The treatment for a bladder control problem depends on the cause of the nerve damage and the type of voiding dysfunction that results.
In the case of overactive bladder, your doctor may suggest a number of strategies, including bladder training, electrical stimulation, drug therapy, and, in severe cases where all other treatments have failed, surgery.
Bladder training. Your doctor may ask you to keep a bladder diary-a record of your fluid intake, trips to the bathroom, and episodes of urine leakage. This record may indicate a pattern and suggest ways to avoid accidents by making a point of using the bathroom at certain times of the day-a practice called timed voiding. As you gain control, you can extend the time between trips to the bathroom. Bladder training also includes Kegel exercises to strengthen the muscles that hold in urine.
Electrical stimulation. Mild electrical pulses can be used to stimulate the nerves that control the bladder and sphincter muscles. Depending on which nerves the doctor plans to treat, these pulses can be given through the vagina or anus, or by using patches on the skin. Another method is a minor surgical procedure to place the electric wire near the tailbone. This procedure involves two steps. First, the wire is placed under the skin and connected to a temporary stimulator, which you carry with you for several days. If your condition improves during this trial period, then the wire is placed next to the tailbone and attached to a permanent stimulator under your skin. The Food and Drug Administration (FDA) has approved this device, marketed as the InterStim system, to treat urge incontinence, urgency-frequency syndrome, and urinary retention in patients for whom other treatments have not worked.
A device can be placed under your skin to deliver mild electrical pulses to the nerves that control bladder function.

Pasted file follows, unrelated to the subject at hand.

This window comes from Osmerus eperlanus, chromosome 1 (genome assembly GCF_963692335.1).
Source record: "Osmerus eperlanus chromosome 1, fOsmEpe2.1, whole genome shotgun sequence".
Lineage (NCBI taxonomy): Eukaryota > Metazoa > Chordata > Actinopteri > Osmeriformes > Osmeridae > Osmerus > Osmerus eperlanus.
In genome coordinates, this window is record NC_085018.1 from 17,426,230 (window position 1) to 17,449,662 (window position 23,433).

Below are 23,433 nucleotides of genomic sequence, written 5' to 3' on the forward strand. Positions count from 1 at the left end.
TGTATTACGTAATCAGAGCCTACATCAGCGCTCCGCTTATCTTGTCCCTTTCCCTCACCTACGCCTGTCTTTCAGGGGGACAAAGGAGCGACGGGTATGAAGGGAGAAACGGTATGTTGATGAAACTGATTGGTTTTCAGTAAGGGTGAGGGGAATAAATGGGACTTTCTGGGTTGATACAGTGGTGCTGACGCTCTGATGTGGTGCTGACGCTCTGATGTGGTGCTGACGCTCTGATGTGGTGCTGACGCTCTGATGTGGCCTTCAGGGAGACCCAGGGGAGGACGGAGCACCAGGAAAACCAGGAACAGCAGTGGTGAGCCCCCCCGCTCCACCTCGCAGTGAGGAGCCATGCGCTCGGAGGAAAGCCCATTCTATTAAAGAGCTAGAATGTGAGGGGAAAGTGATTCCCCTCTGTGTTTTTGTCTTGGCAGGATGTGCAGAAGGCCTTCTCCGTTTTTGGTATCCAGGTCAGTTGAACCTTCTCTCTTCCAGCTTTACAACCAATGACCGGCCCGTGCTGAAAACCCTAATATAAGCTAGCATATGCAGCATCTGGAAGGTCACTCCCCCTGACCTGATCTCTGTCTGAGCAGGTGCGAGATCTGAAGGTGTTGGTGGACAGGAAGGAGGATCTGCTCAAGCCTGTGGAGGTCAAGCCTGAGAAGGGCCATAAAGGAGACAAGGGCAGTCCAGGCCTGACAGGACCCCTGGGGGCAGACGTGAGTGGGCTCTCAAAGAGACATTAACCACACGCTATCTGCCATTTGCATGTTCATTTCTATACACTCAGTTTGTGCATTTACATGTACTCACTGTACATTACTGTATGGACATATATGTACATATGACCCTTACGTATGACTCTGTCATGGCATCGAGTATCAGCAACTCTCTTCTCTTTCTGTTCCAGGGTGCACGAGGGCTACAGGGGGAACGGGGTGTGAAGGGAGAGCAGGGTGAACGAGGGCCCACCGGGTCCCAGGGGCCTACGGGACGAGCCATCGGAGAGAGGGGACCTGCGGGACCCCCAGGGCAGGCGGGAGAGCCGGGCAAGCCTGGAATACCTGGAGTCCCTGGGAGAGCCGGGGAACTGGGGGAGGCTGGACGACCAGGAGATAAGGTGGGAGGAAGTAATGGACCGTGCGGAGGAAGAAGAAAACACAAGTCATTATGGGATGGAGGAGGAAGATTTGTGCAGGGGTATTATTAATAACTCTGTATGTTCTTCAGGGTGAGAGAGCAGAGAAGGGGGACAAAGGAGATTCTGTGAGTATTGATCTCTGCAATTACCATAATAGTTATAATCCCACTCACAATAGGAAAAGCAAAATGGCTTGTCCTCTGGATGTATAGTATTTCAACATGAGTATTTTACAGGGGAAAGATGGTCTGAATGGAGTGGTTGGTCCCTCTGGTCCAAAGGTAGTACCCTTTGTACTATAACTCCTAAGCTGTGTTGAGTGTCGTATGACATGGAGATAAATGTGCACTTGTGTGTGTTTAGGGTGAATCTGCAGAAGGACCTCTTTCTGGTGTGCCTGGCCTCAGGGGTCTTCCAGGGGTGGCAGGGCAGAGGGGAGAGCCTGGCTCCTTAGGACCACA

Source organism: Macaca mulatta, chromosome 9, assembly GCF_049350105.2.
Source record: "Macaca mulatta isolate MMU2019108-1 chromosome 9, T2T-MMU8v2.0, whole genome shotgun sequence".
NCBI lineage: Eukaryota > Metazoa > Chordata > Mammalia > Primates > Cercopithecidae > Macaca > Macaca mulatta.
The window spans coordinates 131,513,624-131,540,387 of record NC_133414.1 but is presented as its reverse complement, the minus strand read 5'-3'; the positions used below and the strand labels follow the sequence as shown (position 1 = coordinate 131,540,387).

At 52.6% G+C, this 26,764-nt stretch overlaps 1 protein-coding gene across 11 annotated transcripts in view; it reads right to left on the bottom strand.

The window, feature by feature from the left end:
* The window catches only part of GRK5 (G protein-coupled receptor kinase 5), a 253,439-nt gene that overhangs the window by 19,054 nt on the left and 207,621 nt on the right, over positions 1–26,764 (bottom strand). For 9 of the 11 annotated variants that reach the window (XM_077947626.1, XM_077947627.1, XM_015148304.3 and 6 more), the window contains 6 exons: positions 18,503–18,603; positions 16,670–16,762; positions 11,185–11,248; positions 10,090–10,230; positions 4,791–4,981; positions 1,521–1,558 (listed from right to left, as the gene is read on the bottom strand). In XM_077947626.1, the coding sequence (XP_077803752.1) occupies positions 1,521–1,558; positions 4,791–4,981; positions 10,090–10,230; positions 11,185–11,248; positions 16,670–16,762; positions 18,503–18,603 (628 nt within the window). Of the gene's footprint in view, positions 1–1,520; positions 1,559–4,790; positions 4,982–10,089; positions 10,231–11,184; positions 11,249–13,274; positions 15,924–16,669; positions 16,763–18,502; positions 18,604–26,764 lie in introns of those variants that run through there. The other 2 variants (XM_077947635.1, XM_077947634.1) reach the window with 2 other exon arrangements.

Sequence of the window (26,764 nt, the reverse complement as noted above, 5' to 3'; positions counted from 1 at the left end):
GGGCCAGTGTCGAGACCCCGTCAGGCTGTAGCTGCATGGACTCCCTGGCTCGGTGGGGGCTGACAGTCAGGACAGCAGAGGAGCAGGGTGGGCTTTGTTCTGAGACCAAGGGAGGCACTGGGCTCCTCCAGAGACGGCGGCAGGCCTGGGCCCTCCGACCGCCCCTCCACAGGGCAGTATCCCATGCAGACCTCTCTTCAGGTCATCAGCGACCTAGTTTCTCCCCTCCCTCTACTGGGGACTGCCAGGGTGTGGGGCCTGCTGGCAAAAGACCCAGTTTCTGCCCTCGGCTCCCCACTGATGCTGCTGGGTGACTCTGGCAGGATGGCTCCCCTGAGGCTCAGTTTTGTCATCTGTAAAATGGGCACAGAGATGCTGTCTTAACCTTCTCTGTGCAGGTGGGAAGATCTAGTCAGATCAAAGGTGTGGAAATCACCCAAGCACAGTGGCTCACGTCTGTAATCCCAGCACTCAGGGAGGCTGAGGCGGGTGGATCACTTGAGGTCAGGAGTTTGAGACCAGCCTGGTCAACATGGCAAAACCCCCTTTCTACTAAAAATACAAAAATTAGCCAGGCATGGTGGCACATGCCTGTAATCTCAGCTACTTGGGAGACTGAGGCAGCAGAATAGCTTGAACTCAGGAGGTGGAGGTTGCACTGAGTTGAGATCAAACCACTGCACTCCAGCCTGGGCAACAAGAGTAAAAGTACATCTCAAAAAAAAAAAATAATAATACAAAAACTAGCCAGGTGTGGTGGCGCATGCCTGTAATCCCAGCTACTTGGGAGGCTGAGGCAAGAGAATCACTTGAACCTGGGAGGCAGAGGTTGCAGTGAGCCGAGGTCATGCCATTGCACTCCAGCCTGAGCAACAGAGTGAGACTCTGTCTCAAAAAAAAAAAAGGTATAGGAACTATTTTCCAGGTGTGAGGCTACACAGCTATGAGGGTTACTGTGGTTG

Drug therapy. Different drugs can affect the nerves and muscles of the urinary tract in different ways.
- Drugs that relax bladder muscles and prevent bladder spasms include oxybutynin chloride (Ditropan), tolterodine (Detrol), hyoscyamine (Levsin), and propantheline bromide (Pro-Banthine), which belong to the class of drugs called anticholinergics. Their most common side effect is dry mouth, although large doses may cause blurred vision, constipation, a faster heartbeat, and flushing. A new patch delivery system for oxybutynin (Oxytrol) may decrease side effects. Ditropan XL and Detrol LA are timed-release formulations that deliver a low level of the drug continuously in the body. These drugs have the advantage of once-a-day administration. In 2004, the FDA approved trospium chloride (Sanctura), darifenacin (Enablex), and solifenacin succinate (VESIcare) for the treatment of overactive bladder.
- Drugs for depression that also relax bladder muscles include imipramine hydrochloride (Tofranil), a tricyclic antidepressant. Side effects may include fatigue, dry mouth, dizziness, blurred vision, nausea, and insomnia.
Additional drugs are being evaluated for the treatment of overactive bladder and may soon receive FDA approval.
Surgery. In extreme cases, when incontinence is severe and other treatments have failed, surgery may be considered. The bladder may be made larger through an operation known as augmentation cystoplasty, in which a part of the diseased bladder is replaced with a section taken from the patient’s bowel. This operation may improve the ability to store urine but may make the bladder more difficult to empty, making regular catheterization necessary. Additional risks of surgery include the bladder breaking open and leaking urine into the body, bladder stones, mucus in the bladder, and infection.